THE Court of Appeal has quashed the unilateral conversion of Loh Siew Hong’s three children to Islam, ruling that the conversion is null and void.
A three-judge panel chaired by Justice Hadhariah Syed Ismail unanimously ruled that the High Court judge had erred when he failed to consider two main issues raised in the judicial review by the children’s mother.
Loh had filed the judicial review to challenge the conversion of her children – twin daughters aged 11 and a nine-year-old boy at that time.
The ruling has resulted in the restoration of the children’s original Hindu faith as shown on their birth certificate.
Speaking on behalf of his fellow bench members Justices Hashim Hamzah and Azhahari Kamal Ramli, Justice Hadhariah ruled that unilateral conversion is unlawful if it does not get the consent of both parents.
Loh’s former husband Muhammad Nagahswaran Muniandy, who converted to Islam, had converted the children without her consent in 2020.
The judge said that the Kuala Lumpur High Court – which on May 11 last year dismissed Loh’s judicial review to nullify her children’s conversion – had erred because it did not consider two critical issues.
One issue was whether the unilateral conversion was lawful.
The second issue was if a Perlis state enactment – namely Section 117(b) of the state’s Administration of the Religion of Islam Enactment 2006 which permits only the permission of one parent to convert a child to Islam – was invalid for contravening the Federal Constitution.
“The failure to answer these two issues is a clear misdirection that is tantamount to an error in law. On the issue of unilateral conversion, we are bound with the decision in the Indira Gandhi case which held that the consent of both parents must be obtained before minor children can be converted to another religion,” Justice Hadhariah said on Wednesday (Jan 10).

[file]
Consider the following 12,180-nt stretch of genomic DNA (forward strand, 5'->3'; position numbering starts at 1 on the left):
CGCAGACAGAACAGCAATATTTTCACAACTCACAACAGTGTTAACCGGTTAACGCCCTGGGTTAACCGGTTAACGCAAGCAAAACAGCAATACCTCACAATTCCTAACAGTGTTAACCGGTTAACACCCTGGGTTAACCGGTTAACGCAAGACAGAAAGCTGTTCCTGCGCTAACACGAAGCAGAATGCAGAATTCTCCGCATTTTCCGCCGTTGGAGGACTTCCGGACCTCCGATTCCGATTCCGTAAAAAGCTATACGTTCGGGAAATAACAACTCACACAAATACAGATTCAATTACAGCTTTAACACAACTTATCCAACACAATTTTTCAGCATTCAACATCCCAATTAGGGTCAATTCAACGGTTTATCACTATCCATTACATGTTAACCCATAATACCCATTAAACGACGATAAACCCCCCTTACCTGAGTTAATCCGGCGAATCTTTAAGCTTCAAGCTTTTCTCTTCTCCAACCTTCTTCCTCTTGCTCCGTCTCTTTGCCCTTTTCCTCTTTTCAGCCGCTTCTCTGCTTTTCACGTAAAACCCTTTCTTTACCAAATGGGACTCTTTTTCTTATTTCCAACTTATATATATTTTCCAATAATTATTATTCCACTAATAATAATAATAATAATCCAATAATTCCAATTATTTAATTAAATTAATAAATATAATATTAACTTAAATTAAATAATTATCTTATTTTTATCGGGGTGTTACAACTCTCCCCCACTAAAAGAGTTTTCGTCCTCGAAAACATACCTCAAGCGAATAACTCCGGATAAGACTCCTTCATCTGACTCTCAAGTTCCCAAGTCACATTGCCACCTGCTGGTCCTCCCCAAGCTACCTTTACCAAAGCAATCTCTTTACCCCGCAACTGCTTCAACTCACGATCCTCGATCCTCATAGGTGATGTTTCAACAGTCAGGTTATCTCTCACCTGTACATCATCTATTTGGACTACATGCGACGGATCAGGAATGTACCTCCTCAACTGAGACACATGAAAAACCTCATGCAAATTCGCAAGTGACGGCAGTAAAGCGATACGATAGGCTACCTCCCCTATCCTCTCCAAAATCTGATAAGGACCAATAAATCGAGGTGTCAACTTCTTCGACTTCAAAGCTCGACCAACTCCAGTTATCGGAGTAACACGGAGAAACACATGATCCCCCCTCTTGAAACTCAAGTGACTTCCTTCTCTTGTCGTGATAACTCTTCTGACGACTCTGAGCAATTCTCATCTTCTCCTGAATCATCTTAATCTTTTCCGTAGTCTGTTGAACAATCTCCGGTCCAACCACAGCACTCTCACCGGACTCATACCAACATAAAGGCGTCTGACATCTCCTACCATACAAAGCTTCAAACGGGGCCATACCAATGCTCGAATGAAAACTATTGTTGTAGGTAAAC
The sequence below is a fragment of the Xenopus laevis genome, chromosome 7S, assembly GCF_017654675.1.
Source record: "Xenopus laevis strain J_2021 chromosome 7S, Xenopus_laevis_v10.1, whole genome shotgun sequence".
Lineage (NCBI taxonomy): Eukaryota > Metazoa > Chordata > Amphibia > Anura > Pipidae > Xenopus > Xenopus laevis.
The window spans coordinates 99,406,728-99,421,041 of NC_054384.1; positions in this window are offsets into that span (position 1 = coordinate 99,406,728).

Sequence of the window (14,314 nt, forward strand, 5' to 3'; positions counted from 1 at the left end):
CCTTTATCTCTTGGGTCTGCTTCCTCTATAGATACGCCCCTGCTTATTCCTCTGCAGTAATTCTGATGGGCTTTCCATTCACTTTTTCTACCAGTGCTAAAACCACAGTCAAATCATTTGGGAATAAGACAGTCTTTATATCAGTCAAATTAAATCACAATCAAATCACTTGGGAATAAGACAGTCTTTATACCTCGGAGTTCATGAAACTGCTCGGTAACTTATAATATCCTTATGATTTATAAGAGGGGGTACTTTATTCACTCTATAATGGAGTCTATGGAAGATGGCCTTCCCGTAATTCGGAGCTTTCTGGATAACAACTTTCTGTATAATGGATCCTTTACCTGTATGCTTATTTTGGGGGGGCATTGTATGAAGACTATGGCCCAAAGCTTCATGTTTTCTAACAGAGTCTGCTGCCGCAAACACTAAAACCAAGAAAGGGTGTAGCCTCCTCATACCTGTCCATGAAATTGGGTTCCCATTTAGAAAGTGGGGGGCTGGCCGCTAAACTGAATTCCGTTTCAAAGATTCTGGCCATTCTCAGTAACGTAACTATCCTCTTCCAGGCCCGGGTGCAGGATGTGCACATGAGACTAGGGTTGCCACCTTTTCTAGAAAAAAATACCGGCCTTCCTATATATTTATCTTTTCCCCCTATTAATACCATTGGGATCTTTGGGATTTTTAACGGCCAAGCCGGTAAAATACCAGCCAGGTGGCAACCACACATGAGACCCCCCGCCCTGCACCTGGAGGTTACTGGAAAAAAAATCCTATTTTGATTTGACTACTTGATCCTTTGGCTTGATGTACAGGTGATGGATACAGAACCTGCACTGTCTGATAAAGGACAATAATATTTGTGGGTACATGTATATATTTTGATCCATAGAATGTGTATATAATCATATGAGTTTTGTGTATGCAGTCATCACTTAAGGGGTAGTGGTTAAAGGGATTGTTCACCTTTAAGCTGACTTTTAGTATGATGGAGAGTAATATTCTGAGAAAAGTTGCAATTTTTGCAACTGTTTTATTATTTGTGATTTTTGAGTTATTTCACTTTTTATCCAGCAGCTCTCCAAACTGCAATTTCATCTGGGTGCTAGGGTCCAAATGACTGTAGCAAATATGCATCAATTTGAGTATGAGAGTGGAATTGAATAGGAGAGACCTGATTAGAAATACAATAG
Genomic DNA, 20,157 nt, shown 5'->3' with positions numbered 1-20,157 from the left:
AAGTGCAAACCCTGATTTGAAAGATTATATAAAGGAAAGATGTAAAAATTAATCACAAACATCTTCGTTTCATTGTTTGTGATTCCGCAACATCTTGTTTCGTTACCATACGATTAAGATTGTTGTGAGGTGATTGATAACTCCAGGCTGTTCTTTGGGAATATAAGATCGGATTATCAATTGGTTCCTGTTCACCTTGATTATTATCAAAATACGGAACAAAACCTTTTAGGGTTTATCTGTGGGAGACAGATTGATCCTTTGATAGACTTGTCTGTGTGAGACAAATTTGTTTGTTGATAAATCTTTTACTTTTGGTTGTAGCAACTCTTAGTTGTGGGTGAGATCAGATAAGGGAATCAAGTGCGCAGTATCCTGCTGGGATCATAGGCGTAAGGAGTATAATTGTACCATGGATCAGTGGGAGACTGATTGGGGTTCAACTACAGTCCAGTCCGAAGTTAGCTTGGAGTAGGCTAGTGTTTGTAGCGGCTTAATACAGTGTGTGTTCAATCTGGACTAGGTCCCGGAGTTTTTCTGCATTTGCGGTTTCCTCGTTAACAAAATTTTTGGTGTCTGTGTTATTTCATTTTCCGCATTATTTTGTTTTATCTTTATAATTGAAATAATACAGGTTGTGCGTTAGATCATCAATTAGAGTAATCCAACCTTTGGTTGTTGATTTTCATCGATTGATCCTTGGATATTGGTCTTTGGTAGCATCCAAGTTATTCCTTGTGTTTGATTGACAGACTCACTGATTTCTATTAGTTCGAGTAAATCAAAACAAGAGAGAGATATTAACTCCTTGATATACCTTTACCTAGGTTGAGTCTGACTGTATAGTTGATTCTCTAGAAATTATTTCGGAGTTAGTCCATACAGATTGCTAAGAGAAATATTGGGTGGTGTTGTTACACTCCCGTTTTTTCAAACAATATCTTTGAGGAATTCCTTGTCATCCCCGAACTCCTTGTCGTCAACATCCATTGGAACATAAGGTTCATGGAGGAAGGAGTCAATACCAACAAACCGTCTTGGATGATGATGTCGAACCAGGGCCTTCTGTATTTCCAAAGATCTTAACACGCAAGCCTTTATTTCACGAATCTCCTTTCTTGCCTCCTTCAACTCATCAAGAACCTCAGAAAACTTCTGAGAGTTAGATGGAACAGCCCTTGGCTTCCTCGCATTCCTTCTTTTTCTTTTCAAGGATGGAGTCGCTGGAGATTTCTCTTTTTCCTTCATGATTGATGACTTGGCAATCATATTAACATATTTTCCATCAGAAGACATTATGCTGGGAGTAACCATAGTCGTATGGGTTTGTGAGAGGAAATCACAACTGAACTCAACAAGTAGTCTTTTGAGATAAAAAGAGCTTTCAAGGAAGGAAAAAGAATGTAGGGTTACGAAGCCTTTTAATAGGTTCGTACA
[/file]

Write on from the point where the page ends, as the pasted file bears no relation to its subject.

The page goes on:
“Therefore, we allow the appeal by the applicant (Loh) and set aside the High Court’s decision.”
On May 11, 2023 High Court judge Justice Wan Ahmad Farid Wan Salleh dismissed Loh’s judicial review application and ruled that the children were Muslims from the conversion.
In his decision, the judge said that the force of evidence in the case suggested that the children continued to profess Islam even after she gained their custody.
He also said there was no dispute that the certificates of conversion were issued for the children.
Loh and Nagahswaran entered a civil marriage in 2008, but their marriage broke down over allegations of domestic violence that saw her hospitalised. She filed for divorce in Dec 2019.
However, while she was recuperating from her injuries in a hospital, it was reported the father took the three children away and converted them on July 7, 2020.
In March 2021, Loh was granted sole custody, care, and control over the children, and legally divorced in September the same year.
In Feb 2022, Loh’s children – who were under the care of the Social Welfare Department – were released to their mother after the Kuala Lumpur High Court allowed her habeas corpus application. – Jan 10, 2024
Main pic credit: Bernama